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  • ARTS AND CULTURE

    Christmas puns, fun intended

    • Barry Breen
    • 17 December 2013
    11 Comments

    Santa walks into a bar and the barman says: Sorry, we're claused. If sarcasm is the lowest form of wit, then punning must have a reputation almost as undesirable. A joke that can be greeted only with a groan can hardly be a real joke now, can it? But punning has a rich history. It graces the pages of the greatest of writers. And when it comes to puns, subeditors responsible for article headings believe themselves to be a race apart.

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  • INTERNATIONAL

    Greek and American barbarians

    • Gillian Bouras
    • 10 December 2013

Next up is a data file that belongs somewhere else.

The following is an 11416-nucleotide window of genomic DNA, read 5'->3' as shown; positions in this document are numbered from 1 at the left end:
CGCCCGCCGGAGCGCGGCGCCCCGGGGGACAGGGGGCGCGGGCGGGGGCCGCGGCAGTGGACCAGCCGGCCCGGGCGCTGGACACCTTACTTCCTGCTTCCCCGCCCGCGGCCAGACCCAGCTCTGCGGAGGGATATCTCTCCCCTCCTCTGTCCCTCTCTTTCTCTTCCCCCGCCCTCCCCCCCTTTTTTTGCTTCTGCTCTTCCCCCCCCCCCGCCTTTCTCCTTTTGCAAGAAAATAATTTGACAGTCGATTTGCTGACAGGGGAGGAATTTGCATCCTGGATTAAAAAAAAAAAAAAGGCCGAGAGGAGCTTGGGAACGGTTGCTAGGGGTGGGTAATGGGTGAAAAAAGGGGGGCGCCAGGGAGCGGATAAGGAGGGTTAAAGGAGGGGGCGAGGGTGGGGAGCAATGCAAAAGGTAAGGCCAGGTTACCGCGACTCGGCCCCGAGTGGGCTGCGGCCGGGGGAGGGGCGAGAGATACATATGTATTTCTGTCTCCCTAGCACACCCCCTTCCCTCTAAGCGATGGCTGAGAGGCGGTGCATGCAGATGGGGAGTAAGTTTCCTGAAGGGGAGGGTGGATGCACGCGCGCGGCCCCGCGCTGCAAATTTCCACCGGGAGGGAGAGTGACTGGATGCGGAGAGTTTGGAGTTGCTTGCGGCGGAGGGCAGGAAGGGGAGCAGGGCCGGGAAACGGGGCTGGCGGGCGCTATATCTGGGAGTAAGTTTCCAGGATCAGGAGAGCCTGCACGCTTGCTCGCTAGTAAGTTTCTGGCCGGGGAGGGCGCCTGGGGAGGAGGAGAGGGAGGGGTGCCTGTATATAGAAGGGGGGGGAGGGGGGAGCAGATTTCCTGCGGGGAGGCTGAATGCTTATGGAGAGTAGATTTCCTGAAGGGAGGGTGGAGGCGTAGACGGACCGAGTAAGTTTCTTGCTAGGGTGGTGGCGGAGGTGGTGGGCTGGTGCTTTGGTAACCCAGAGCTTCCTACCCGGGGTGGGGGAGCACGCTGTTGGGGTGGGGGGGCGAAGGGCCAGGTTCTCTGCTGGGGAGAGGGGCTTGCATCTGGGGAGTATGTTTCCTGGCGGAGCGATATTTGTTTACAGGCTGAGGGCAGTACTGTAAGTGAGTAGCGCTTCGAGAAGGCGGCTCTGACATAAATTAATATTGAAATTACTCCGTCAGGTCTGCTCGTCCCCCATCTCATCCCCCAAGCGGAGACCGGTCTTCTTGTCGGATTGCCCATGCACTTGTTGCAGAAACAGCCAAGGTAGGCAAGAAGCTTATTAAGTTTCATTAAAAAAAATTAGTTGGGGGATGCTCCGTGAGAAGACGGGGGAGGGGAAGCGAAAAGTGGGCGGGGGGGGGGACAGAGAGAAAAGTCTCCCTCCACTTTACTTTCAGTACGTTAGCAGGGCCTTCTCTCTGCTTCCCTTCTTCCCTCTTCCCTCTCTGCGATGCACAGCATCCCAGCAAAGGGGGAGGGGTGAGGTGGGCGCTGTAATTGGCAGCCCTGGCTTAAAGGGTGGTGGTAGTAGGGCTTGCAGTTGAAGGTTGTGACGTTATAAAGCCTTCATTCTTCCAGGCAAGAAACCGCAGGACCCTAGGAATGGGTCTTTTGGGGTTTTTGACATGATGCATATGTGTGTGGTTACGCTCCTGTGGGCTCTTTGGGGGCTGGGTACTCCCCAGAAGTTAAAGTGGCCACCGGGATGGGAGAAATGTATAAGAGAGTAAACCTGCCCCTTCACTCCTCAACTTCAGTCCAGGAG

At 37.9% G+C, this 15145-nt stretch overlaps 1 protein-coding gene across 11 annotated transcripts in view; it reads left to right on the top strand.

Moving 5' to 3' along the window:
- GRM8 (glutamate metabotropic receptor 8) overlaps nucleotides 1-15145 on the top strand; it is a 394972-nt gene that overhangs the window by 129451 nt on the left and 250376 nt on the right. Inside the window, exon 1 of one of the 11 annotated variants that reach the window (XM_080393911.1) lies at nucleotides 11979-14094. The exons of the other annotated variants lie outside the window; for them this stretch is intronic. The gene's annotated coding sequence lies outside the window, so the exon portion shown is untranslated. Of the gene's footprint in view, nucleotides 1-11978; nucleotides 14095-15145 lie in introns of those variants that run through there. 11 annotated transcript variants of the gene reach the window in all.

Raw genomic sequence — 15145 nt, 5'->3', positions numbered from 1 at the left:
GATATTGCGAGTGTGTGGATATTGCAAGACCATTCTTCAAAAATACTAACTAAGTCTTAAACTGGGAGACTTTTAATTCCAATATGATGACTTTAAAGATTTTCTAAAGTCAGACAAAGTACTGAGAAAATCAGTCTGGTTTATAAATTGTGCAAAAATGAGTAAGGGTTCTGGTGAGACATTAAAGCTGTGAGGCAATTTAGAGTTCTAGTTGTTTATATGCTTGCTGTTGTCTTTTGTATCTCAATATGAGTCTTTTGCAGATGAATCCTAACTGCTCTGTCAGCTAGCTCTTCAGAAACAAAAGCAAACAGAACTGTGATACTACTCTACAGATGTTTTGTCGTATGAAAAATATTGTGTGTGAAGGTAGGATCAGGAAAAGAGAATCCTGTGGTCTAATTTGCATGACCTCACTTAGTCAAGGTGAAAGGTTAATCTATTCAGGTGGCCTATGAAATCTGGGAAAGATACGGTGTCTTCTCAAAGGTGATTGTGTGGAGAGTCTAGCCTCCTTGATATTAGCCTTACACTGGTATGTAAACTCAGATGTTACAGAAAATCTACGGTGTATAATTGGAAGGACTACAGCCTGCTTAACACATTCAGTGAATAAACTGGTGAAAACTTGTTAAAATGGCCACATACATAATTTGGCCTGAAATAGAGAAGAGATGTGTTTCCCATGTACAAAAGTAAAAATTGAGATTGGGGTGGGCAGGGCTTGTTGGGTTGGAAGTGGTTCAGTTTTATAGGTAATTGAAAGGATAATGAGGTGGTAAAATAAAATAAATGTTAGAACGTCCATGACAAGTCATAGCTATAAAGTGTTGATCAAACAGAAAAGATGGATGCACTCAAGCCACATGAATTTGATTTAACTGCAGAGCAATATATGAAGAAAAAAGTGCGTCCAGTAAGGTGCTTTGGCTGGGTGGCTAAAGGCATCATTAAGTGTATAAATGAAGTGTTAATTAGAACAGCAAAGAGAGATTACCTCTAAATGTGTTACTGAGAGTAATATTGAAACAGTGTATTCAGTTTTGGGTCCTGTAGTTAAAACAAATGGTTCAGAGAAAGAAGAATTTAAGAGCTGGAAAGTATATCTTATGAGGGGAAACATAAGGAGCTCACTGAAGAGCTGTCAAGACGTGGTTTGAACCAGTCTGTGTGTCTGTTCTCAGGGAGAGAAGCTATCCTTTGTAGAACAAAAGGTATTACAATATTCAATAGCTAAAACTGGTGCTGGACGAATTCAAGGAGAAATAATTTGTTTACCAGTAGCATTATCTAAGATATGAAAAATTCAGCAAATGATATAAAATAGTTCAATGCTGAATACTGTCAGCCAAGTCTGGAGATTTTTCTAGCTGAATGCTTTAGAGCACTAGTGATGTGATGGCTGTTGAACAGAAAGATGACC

7 Comments

    I knew nothing about Kavafis until I came to Greece, but his presence in my mental and literary life is one of the many presents migration has given me. He was part of the cultivated Greek diaspora in Alexandria, where he spent most of his life working at his day jobs: those of journalist and civil servant. He was a relentless perfectionist who polished and reworked his 154 poems, which were read initially only by his friends.

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  • ARTS AND CULTURE

    Philosophy of falling

    • Ailsa Piper
    • 17 September 2013
    9 Comments

    Waters fall. So does night. We fall asleep, sometimes because staying awake is too painful. Soldiers fall, and we mourn them. They are boys, many of them, so fall-able. We fall into love, and out of it again, like it is some dark hole. We forget that love should be about rising, because we have fallen back onto cliché. We go through life as though we will always be upright, and when we fall, it hurts.